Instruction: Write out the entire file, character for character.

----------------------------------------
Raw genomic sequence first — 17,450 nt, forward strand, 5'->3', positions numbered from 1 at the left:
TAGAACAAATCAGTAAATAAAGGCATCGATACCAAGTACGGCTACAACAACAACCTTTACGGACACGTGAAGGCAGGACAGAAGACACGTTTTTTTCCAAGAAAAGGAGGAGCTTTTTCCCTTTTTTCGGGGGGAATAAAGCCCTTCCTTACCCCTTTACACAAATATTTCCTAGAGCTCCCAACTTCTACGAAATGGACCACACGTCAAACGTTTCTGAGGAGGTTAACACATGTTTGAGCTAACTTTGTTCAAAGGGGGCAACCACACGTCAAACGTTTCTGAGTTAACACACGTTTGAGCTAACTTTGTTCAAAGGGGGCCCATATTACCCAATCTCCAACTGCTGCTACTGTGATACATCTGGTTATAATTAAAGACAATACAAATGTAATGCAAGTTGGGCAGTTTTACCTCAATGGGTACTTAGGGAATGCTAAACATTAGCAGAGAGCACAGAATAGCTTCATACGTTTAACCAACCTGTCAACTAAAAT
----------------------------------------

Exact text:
Raw genomic sequence first — 17,450 nt, forward strand, 5'->3', positions numbered from 1 at the left:
TAGAACAAATCAGTAAATAAAGGCATCGATACCAAGTACGGCTACAACAACAACCTTTACGGACACGTGAAGGCAGGACAGAAGACACGTTTTTTTCCAAGAAAAGGAGGAGCTTTTTCCCTTTTTTCGGGGGGAATAAAGCCCTTCCTTACCCCTTTACACAAATATTTCCTAGAGCTCCCAACTTCTACGAAATGGACCACACGTCAAACGTTTCTGAGGAGGTTAACACATGTTTGAGCTAACTTTGTTCAAAGGGGGCAACCACACGTCAAACGTTTCTGAGTTAACACACGTTTGAGCTAACTTTGTTCAAAGGGGGCCCATATTACCCAATCTCCAACTGCTGCTACTGTGATACATCTGGTTATAATTAAAGACAATACAAATGTAATGCAAGTTGGGCAGTTTTACCTCAATGGGTACTTAGGGAATGCTAAACATTAGCAGAGAGCACAGAATAGCTTCATACGTTTAACCAACCTGTCAACTAAAAT